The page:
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A Prospective Randomized Comparison of Ultrasound Guidance Versus Neurostimulation for Interscalene Catheter Placement
  1. Michael J. Fredrickson, MD*,,
  2. Craig M. Ball, MD and
  3. Adam J. Dalgleish, MD§
  1. From the *Department of Anesthesia, Auckland City Hospital;
  2. Department of Anesthesiology, Faculty of Medical and Health Sciences, University of Auckland;
  3. Department of Orthopedic Surgery, Auckland City Hospital; and
  4. §Department of Orthopedic Surgery, Middlemore Hospital, Auckland, New Zealand.
  1. Address correspondence to: Michael J. Fredrickson, MD, Anesthesia Institute, PO Box 109 199, Newmarket, Auckland, New Zealand (e-mail: fredrickson{at}


Background and Objectives: Ultrasound (US) imaging facilitates catheter placement adjacent to the most appropriate elements of the brachial plexus, which for shoulder surgery are the C5-C6 roots or superior trunk. Therefore, it was investigated whether such placement would improve catheter effectiveness compared to placement with traditional techniques.

Methods: Needles introduced for catheter insertion were prospectively randomized to either US guidance immediately lateral to the C5-C6 roots/superior middle trunks (n = 43) or neurostimulation (NS) guidance to an appropriate motor response at less than 0.5 mA (n = 40). Ropivacaine 0.5% 30 mL was administered via the catheter before surgery under general anesthesia. After surgery, ropivacaine 0.2% infusion at 2 mL/hr with on-demand 5-mL boluses via an elastomeric pump was continued at home for 2 to 5 days. Patients were questioned regarding the need for ropivacaine boluses, tramadol, and numerical rating pain score (NRPS) on postoperative days 1 and 2.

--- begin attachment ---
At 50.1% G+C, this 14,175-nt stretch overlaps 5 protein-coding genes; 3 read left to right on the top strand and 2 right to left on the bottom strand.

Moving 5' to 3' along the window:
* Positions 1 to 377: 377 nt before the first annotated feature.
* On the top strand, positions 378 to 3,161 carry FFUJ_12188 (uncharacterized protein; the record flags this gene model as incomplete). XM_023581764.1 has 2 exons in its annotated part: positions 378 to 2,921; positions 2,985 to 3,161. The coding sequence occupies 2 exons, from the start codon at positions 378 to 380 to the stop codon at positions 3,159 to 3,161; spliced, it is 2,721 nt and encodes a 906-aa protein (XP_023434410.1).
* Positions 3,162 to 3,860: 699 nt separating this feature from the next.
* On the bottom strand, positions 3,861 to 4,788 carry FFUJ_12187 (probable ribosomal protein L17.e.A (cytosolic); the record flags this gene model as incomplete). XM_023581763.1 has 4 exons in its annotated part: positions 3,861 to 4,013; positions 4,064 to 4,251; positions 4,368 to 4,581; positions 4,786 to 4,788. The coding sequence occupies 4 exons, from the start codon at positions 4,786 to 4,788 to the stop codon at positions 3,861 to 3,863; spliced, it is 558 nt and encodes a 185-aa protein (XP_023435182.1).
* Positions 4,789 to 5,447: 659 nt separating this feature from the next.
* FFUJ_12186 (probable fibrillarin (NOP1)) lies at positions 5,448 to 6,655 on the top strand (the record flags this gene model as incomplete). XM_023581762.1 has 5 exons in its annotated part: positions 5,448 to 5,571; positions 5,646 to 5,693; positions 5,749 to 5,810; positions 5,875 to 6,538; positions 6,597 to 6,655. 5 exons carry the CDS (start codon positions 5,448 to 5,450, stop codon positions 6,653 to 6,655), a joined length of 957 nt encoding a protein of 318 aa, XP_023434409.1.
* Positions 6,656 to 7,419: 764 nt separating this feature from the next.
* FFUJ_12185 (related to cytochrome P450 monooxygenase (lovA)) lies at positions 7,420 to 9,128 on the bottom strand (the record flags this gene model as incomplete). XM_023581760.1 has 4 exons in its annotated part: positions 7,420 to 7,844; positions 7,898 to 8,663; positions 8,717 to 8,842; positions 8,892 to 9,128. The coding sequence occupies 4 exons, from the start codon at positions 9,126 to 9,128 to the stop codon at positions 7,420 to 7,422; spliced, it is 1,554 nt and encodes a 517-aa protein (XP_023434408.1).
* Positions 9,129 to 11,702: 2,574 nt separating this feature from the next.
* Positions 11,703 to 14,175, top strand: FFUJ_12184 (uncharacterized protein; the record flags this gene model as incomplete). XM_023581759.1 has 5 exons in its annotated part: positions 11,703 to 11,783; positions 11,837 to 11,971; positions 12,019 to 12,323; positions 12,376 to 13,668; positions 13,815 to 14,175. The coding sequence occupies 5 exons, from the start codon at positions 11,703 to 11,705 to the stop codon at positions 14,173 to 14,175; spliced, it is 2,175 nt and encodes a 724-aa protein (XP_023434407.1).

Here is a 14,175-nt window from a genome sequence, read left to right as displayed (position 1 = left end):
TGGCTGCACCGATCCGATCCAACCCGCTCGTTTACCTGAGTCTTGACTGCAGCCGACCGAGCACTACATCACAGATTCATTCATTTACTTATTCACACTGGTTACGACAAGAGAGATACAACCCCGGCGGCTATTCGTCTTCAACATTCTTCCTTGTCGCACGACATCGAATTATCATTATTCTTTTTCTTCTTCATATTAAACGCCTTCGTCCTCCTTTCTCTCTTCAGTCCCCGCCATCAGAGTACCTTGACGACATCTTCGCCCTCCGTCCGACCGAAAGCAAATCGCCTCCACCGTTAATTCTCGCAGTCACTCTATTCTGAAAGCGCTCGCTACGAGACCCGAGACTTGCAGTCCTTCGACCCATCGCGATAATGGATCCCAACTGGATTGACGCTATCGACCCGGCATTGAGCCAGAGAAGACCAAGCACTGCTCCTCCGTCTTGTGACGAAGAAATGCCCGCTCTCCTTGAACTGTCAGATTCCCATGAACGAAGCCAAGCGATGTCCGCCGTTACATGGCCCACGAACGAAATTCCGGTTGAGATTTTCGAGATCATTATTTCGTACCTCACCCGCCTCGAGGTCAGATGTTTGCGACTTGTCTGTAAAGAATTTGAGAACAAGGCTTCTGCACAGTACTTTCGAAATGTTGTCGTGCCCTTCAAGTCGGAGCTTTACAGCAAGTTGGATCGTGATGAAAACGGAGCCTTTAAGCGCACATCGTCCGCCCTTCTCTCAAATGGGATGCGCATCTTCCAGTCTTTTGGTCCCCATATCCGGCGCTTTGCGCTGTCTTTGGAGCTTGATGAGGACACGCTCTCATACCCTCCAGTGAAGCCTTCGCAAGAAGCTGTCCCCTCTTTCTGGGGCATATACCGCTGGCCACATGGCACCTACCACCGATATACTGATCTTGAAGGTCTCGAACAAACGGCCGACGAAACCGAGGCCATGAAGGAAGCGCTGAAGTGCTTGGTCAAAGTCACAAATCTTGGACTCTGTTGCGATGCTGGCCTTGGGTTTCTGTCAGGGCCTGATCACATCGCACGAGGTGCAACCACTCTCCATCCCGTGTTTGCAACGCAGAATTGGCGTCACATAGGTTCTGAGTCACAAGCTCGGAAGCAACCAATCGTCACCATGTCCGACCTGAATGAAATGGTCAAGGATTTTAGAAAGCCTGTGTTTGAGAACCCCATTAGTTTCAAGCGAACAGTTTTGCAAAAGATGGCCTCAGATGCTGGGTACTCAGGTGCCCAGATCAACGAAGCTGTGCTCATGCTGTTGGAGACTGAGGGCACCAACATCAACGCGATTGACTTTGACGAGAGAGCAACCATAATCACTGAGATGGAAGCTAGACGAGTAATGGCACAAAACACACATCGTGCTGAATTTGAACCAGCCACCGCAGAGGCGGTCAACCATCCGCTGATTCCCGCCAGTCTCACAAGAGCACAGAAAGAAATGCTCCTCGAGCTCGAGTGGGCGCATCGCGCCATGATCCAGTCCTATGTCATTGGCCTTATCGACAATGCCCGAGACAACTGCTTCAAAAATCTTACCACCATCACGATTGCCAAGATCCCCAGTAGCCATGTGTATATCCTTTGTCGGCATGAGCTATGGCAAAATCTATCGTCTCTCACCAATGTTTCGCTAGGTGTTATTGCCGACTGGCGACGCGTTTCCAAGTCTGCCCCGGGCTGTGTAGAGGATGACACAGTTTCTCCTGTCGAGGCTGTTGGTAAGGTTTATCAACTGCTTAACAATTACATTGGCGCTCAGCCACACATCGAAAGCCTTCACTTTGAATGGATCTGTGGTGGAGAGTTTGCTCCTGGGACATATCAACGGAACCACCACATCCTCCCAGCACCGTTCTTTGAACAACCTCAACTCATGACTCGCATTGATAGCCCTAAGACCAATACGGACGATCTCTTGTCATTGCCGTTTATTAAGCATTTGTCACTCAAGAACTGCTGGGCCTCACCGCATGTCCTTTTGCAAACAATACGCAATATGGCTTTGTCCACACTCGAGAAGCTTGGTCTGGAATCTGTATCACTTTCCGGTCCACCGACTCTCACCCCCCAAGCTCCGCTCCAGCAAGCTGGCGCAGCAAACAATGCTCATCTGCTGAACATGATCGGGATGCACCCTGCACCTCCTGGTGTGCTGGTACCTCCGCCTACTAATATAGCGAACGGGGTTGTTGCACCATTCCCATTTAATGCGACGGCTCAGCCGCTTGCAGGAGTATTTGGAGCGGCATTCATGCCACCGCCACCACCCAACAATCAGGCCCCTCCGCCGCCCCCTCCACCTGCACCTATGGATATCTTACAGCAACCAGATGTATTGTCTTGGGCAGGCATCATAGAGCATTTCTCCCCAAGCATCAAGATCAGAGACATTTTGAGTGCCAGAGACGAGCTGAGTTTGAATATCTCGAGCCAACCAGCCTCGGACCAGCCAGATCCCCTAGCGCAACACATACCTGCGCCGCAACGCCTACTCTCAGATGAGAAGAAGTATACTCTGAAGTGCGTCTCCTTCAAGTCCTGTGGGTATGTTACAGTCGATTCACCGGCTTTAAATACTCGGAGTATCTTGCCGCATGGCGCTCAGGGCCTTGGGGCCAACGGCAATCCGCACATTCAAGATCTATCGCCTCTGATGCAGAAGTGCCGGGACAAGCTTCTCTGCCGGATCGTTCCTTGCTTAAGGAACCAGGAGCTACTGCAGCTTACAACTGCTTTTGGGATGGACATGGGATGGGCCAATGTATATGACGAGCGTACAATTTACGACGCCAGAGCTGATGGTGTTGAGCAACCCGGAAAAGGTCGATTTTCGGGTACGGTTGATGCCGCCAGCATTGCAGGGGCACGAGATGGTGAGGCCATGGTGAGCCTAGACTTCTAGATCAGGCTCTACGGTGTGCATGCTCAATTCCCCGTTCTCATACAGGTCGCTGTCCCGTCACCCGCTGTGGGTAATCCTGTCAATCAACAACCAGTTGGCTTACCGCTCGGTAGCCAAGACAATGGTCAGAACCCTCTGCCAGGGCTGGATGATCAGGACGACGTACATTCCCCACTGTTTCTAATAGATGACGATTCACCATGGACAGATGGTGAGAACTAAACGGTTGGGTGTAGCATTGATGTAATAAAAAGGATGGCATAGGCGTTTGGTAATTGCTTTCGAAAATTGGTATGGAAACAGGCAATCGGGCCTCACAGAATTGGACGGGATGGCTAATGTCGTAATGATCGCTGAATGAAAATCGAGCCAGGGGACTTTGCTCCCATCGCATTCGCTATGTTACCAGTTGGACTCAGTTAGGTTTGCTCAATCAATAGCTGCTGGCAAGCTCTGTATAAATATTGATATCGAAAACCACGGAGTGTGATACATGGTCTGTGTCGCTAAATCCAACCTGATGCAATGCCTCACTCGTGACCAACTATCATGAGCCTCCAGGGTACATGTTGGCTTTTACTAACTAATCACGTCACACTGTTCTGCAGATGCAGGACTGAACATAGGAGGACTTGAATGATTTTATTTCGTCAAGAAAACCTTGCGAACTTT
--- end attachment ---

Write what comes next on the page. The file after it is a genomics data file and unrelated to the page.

Results: Catheter interventions for an NRPS of greater than 2 (0-10) in recovery were lower in the US group (US = 2/43, NS = 10/39; P = 0.007). Day 1 median ropivacaine bolus consumption (US = 1, NS = 2; P = 0.03) and the proportion of subjects requiring 2 or more tramadol tablets (US = 2/43, NS = 7/39; P = 0.04) were lower in the US group. These differences were not present on day 2. Postoperative pain was similar in both groups. Median (quartiles) needle time under the skin was lower in the US group (49 secs [41-55 secs]) than the NS group (97 secs [80-137 secs]) (P < 0.001) and was associated with a 1-point reduction in procedural NRPS (median [quartiles]: US = 2 [1-4], NS = 3 [2-6]; P = 0.002).

Conclusions: After shoulder surgery, interscalene catheters placed with US demonstrated improved effectiveness during the first 24 hrs compared with those placed with NS. These catheters were also placed with less needling and a very small reduction in procedure-related pain.

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  • This work was supported by a grant from the I-Flow Corporation, Lake Forrest, Calif.

  • This study was presented at the New Zealand Society of Anaesthetists Annual Meeting "Ritchie Prize Session", October 11-14, 2008, Wellington, New Zealand; and the American Society of Regional Anesthesia Annual Spring Meeting "Best of Abstracts Session", May 1, 2009, Phoenix, Arizona.